NOTA  BENE:
The original Riggies recipe calls for one stick of butter, but I cut it down and supplemented with a little heavy cream, but you can experiment, if you wish.  Also, some variation that I like instead of chicken are:  ¼ pound of crisped prosciutto and chopped calamata olives.  Or, prosciutto and peas is really good, too! Just don’t omit the roasted red peppers, that is what gives it a distinctive taste.    Also, when I double this recipe, I like to use one can of crushed tomatoes and one can of whole tomatoes, then crush the whole tomatoes with a potato masher while it’s cooking.  I love the chunks of tomato in the finished dish.     xxoo

21 comments:

  1. This looks so good with that mouthwatering click.

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    1. Thanks a lot!! Thanks for stopping by!

      -Cathi

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  2. This looks like a fabulous dish and I can't wait to try it this fall.

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    1. Hello, there! Glad you will be trying this. This dish is very common where I grew up. A true comfort dish! Hope you love!

      Thanks for stopping by. Come back soon!

      -Cath

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  3. Tried it last week - awesome! Gave some to my friends and they agree - awesome! This recipe is a keeper. Yum. :-)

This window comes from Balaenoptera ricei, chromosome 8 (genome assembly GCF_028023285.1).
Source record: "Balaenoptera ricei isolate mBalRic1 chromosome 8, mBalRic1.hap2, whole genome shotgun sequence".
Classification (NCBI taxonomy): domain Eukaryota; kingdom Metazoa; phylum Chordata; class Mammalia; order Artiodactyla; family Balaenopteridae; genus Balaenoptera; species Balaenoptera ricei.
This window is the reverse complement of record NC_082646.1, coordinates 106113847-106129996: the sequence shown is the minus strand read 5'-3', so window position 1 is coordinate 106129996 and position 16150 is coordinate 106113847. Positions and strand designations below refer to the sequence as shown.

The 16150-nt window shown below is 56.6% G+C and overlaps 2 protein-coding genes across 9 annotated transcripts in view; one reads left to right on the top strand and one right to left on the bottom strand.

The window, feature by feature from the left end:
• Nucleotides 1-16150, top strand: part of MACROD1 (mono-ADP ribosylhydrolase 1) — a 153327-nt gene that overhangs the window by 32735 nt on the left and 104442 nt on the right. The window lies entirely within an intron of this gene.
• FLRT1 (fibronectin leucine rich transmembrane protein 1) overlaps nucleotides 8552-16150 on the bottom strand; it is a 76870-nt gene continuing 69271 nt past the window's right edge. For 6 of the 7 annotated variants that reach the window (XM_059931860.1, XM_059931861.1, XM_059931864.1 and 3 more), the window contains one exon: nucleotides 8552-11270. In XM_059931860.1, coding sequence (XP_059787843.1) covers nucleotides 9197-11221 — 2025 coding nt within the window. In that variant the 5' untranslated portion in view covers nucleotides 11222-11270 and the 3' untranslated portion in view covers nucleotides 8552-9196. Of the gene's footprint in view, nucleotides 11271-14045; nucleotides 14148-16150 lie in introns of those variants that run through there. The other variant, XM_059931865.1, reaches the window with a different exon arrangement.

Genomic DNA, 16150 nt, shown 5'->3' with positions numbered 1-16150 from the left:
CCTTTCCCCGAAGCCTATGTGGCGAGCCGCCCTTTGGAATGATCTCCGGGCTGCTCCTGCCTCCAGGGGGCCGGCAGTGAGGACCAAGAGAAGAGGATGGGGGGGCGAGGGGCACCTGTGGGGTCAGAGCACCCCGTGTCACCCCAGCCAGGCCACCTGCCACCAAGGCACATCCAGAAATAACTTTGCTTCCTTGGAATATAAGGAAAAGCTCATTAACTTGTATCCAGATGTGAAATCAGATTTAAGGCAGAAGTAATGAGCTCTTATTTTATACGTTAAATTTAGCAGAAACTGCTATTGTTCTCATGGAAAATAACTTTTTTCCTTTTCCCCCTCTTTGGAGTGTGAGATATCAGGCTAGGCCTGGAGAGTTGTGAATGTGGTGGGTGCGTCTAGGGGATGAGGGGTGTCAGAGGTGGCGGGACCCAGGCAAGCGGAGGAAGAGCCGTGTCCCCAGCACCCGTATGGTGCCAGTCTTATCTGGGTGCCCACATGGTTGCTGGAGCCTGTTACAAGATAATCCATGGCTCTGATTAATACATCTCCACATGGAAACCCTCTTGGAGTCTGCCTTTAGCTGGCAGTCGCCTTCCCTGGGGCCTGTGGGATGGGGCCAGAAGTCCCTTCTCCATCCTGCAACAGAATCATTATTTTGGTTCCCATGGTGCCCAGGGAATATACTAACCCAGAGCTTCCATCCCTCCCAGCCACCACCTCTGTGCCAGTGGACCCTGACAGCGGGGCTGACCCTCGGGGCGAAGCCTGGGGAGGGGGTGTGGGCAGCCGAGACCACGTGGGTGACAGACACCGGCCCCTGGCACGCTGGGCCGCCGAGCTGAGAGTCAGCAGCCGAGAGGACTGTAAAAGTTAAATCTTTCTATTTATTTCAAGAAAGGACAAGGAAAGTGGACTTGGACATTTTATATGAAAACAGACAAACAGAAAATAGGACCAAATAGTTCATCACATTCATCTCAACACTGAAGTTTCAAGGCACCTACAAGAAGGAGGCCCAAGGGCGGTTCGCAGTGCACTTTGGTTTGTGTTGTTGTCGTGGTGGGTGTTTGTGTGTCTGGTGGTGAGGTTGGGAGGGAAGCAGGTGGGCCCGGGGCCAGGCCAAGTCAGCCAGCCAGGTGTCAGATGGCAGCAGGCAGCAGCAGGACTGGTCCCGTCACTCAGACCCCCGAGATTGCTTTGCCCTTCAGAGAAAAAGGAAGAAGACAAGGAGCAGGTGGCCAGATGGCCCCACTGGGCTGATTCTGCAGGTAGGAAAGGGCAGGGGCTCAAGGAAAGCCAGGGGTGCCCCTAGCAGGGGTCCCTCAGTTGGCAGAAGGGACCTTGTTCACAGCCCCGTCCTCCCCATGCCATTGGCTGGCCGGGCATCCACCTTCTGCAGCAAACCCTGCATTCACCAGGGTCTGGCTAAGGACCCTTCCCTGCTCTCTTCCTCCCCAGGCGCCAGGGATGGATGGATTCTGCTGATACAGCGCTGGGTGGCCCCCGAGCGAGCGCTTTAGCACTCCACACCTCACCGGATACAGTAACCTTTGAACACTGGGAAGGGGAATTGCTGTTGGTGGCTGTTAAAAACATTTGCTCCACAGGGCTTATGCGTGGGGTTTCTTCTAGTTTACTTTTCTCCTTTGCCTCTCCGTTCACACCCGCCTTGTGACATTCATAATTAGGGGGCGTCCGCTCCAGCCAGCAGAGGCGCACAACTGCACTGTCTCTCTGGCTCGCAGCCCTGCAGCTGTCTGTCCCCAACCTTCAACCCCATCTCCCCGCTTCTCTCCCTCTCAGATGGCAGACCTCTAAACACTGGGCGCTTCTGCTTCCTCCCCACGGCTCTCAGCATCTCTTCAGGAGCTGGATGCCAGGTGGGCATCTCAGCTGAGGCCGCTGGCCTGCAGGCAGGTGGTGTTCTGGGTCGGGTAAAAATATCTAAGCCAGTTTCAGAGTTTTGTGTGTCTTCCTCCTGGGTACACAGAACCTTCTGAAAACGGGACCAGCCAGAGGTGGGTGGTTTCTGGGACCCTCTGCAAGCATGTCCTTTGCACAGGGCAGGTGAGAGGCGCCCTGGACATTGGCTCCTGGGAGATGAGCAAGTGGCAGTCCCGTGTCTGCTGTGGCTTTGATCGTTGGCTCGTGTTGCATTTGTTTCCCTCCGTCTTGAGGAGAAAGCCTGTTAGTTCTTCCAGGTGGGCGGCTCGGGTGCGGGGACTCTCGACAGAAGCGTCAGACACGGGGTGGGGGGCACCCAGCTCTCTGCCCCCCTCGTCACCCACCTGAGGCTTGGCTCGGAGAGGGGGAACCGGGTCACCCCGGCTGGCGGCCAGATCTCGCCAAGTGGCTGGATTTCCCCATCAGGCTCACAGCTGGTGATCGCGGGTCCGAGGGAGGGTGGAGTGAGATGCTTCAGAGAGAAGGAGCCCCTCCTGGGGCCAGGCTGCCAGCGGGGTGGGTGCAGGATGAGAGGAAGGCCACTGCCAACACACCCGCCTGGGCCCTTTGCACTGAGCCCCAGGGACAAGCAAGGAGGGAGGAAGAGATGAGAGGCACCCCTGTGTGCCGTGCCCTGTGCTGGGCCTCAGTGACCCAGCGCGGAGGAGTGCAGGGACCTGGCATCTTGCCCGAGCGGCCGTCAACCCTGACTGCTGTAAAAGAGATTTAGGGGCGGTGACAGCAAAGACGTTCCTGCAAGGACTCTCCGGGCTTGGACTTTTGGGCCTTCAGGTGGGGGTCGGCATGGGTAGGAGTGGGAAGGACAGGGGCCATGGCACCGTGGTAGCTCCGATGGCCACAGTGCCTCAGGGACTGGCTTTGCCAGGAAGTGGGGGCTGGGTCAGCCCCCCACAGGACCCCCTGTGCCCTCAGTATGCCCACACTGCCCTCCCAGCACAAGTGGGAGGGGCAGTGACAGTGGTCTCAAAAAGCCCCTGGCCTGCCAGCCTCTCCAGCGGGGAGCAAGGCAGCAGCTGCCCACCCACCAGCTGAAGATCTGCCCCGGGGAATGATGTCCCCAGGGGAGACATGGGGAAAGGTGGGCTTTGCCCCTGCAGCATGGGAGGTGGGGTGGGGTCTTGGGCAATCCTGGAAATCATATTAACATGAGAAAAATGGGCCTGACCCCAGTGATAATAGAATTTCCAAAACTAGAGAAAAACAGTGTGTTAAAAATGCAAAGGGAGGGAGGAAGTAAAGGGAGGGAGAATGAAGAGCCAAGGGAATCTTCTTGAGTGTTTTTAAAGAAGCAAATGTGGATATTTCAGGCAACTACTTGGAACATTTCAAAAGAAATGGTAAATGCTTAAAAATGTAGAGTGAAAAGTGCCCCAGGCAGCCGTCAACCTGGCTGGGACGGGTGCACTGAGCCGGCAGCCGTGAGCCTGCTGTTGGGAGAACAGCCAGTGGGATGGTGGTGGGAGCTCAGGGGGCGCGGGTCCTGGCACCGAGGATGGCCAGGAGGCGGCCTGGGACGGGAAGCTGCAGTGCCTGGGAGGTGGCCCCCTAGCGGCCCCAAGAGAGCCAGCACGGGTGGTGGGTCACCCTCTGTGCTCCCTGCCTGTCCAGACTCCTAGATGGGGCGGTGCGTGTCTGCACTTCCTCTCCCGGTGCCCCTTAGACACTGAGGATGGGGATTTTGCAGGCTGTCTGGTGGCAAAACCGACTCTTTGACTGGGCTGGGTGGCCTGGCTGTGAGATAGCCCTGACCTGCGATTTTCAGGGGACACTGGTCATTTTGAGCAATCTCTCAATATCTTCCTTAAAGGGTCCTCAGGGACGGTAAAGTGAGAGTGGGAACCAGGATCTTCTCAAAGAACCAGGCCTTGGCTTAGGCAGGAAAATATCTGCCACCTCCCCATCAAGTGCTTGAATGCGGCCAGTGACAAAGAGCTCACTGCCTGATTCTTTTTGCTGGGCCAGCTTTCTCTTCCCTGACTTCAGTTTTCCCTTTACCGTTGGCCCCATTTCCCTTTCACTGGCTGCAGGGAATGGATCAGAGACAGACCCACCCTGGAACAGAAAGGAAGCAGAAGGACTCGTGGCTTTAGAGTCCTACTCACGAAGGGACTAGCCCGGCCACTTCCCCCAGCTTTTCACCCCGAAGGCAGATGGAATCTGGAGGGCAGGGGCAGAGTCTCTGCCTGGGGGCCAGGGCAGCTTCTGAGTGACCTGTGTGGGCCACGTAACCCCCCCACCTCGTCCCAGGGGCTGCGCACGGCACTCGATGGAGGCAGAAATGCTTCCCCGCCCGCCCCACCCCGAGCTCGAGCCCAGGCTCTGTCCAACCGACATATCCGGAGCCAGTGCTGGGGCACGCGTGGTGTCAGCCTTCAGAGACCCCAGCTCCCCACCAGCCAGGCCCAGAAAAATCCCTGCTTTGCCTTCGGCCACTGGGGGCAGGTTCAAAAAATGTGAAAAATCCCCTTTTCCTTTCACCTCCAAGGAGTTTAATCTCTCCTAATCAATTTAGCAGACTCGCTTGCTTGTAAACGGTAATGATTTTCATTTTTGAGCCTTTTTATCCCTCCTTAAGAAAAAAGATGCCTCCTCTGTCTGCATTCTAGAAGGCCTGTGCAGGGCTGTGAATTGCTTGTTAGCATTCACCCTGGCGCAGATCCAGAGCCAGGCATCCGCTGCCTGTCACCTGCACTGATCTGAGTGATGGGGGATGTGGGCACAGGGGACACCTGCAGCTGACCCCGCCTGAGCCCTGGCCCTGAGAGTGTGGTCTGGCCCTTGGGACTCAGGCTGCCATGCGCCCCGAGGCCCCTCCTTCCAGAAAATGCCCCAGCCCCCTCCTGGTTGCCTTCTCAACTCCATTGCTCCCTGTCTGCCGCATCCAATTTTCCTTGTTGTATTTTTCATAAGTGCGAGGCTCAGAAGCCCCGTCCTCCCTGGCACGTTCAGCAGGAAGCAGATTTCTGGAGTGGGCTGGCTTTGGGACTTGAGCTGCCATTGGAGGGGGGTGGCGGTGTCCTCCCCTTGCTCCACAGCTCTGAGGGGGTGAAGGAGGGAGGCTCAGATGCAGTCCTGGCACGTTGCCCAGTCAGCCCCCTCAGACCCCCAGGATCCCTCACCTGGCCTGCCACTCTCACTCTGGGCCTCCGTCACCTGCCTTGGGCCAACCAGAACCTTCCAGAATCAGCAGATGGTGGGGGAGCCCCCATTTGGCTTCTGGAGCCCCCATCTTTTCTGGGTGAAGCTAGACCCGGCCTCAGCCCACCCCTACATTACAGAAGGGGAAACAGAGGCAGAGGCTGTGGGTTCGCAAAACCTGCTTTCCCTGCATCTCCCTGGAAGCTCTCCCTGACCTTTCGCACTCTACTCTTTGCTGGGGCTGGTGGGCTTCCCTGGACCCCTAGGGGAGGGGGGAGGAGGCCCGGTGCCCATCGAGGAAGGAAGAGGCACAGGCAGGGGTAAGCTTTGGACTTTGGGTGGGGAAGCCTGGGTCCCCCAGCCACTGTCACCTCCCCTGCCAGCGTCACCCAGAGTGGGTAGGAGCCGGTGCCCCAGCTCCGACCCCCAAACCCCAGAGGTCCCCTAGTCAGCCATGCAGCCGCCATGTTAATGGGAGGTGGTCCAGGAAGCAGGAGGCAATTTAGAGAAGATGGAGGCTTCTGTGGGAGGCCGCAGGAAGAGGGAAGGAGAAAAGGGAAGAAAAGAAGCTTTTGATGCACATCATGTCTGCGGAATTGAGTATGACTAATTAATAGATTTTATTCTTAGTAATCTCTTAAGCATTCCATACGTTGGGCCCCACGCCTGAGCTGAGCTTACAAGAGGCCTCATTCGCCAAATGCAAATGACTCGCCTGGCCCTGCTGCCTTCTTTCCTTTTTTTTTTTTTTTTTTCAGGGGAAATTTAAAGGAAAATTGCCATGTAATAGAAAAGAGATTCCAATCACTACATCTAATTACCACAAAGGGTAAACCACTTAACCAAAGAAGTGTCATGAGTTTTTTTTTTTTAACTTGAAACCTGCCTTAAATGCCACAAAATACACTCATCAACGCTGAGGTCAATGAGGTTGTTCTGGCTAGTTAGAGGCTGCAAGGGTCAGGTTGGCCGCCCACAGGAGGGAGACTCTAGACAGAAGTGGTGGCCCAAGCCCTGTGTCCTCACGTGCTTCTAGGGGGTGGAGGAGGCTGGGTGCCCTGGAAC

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    1. Hi, Karl!

      I'm so glad you made and that you loved it!! It's like a big hug from me to you!

      Come back soon! Lots cooking up!

      Cheers!
      -CAth

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  4. Cathi:
    Thanks for the recipe, I have been looking for it for a while, and I am glad I got the my hands on the authentic Morelli, AKA Chesterfields, recipe. I am glad you are doing so well for yourself. I made greens and riggies and nailed it...Utica food rocks!! Thanks Again....Mike

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    1. Hello there, Mike!

      Sorry for the delay. I didn't see your post until just now.. So glad you could find Joe Morelli's Chicke Riggies recipe right here on my blog. Yep, my mom used to work with him many moons ago at Grimaldi's Restaurant in Utica, and then at Chesterfields. So many great Utica recipes I plan to share!! So glad I have an audience for the old school Utica Italian food!

      Come back soon!
      -Cath

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    2. I have a version but not the Chesterfields. Haven't eaten at the Chesterfield since I was last in Utica and that is way too long ago. And most of all miss the Florentine Bakery (and old friends)

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  5. looks fabulous! Sounds great! Thank you for sharing again. Glad I remembered to post on More or less cooking blog. That is where I found you. Saluti, Barbara, Sunday at the giacomettis.

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    1. Hey There, Barbara! Thanks so much for stopping by and letting me know where you say my dish! So I see we both adore Nettie! :-) Stop by again sometime, always cooking something new!

      Saluti!
      Caterina!

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  6. let me ask you something though........will the dish turn out well with way less hot cherry peppers? They seem to be the heart of the dish. Having only heard about this dish but never tasted it, I wonder whether the focus is for this to be so hot, with that setting it apart from an otherwise ordinary chicken and pasta dish. Appreciate your thoughts.